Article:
ABC News Radio

Subjects: Asylum-seeker report, Labor in Queensland.

Transcript, E&OE

13 August 2012

MARIUS BENSON: Okay. Let's go to politics because federal politicians, they're back in Canberra for the first time for the first of nine sitting weeks between now and Christmas, and Labor is hoping to revive their electoral fortunes, knowing the prospect rests heavily on these weeks ahead. For a Government view on the return to Parliament, I'm joined by the Trade Minister Craig Emerson. Craig Emerson, good morning.

CRAIG EMERSON: And a chilly good morning to you, Marius.

BENSON: A very chilly start to the day in Canberra. I don't know if that's a portent for things political, but let me ask you about the issue which is going to be at the top of the agenda — which is asylum-seekers. You have the expert panel releasing its report at midday today. I understand the report's already with the Government. The key issue, perhaps, for the Labor Party, is: are you prepared to drop the Malaysia solution as part of your mix of ways to deal with asylum boat arrivals? Is Labor now prepared to do that?

EMERSON: The Government will take this report very, very seriously, and we will give a lot of weight to the findings of the report, and any recommendations that the report produces. We are open-minded about this. We are absolutely committed to doing everything we possibly can to stem the flow of boat arrivals, because we fundamentally believe that this Parliament has an obligation to save lives at sea, and lives are being lost at sea.

BENSON: Can I just check how open-minded the Government is, because to win the support of other Members of Parliament beyond Labor, specifically the Opposition, you may have to abandon the Malaysian solution. If that's necessary, is that within the scope of the Government? Is that something that the Government is prepared to do?

EMERSON: As I've indicated, I think it's better Marius, and I'd love to answer your question directly but I'd need to see the report, and let's see what the report brings on that. But I can say that we have an open mind on this matter. I urge that the Coalition similarly adopts an open mind on it. The signs aren't good, although I've seen reports that Scott Morrison has said that they will consider the report seriously. I hope that's more serious than the closed-door meetings that took place over about two or three months that produced absolutely nothing. But let's take Scott Morrison at face value; let's hope that his boss doesn't overrule him again. And let's hope that we can get a breakthrough on this impasse which is costing lives.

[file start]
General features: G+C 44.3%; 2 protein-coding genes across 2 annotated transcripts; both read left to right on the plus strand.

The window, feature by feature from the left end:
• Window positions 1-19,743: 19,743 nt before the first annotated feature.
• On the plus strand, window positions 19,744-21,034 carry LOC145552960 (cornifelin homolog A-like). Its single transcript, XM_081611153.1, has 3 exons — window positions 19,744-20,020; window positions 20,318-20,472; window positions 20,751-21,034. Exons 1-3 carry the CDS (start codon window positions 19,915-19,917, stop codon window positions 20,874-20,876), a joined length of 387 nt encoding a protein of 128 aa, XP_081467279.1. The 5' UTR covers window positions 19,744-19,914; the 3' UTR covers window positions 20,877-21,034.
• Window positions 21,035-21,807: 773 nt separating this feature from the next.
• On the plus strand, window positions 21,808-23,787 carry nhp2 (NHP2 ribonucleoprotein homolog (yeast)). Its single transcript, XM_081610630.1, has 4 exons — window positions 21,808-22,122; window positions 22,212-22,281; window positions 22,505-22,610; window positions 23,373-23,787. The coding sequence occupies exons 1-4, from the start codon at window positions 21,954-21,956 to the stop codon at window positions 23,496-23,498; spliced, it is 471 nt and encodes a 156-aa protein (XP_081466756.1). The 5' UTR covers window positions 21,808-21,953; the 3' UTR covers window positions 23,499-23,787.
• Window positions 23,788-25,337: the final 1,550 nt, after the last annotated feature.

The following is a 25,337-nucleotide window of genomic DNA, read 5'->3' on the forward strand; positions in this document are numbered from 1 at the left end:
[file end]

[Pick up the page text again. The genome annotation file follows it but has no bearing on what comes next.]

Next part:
BENSON: When you say you're prepared to … you have an open mind on the matter, that means you're prepared to consider things like abandoning Malaysia, reopening Nauru — you've already said that — reconsidering temporary protection visas — you've already said that. It's fairly clear that you are now prepared to basically adopt John Howard's Pacific Solution, which you've criticised in the past. Is it time to admit that that was a mistake, to abandon the John Howard solution?

EMERSON: It wasn't a mistake. The analysis from the Department of Immigration has consistently said that the Pacific Solution as it then was had run its course. Now if we get advice from this expert panel which warrants a change of policy we will consider that change of policy. We simply ask that the Coalition similarly adopt an open mind instead of saying that it's only interested in implementing its policy position. It's not in government, and the idea of towing boats back out to sea and endangering the lives not only of asylum-seekers but Navy personnel is one we don't embrace. We do have an open mind, and let's see what Angus Houston and his two colleagues produce in that report. We seek only that the Coalition similarly has an open mind. The Greens seem to be saying that the current policy, which is a policy necessitated by the High Court, of onshore processing is the right policy. We don't believe that to be the case.

BENSON: You've been in your electorate obviously for a fair amount of the six weeks that Parliament's not been around. All the polls say that Queensland in particular hates this Government and they have a very low opinion of the Prime Minister. What are voters in your electorate telling you when you talk to them?

EMERSON: The voters with whom I've spoken are absolutely stunned, first and foremost, by the savagery of the cuts of the Campbell Newman Government. This is a result of a post-election commission of audit, and that's exactly what Tony Abbott has promised: a post-election commission of audit, if he were elected. It's just a way of disguising savage cuts, not only to jobs but to services. And frankly, Marius, that's what's fundamentally occupying the minds of people in Logan City and the broader electorate of Rankin. There is also some discussion about carbon pricing, and the fact that the price effects have been nothing like those predicted by Mr Abbott.

BENSON: Jeez, those voters are telling you exactly what you want to hear!

EMERSON: Well I'm just telling you that the dominant issue is the cuts that 'Can Do' Campbell can do and is doing. Now if you think that that's contrived, that that's something that the people of Queensland are telling me because I want to hear it, well fundamentally, Marius, you're wrong. That's what they are telling us.

BENSON: Craig Emerson, I'll leave it there. Thanks indeed for talking with us this morning.

EMERSON: Righto. Thanks, Marius.

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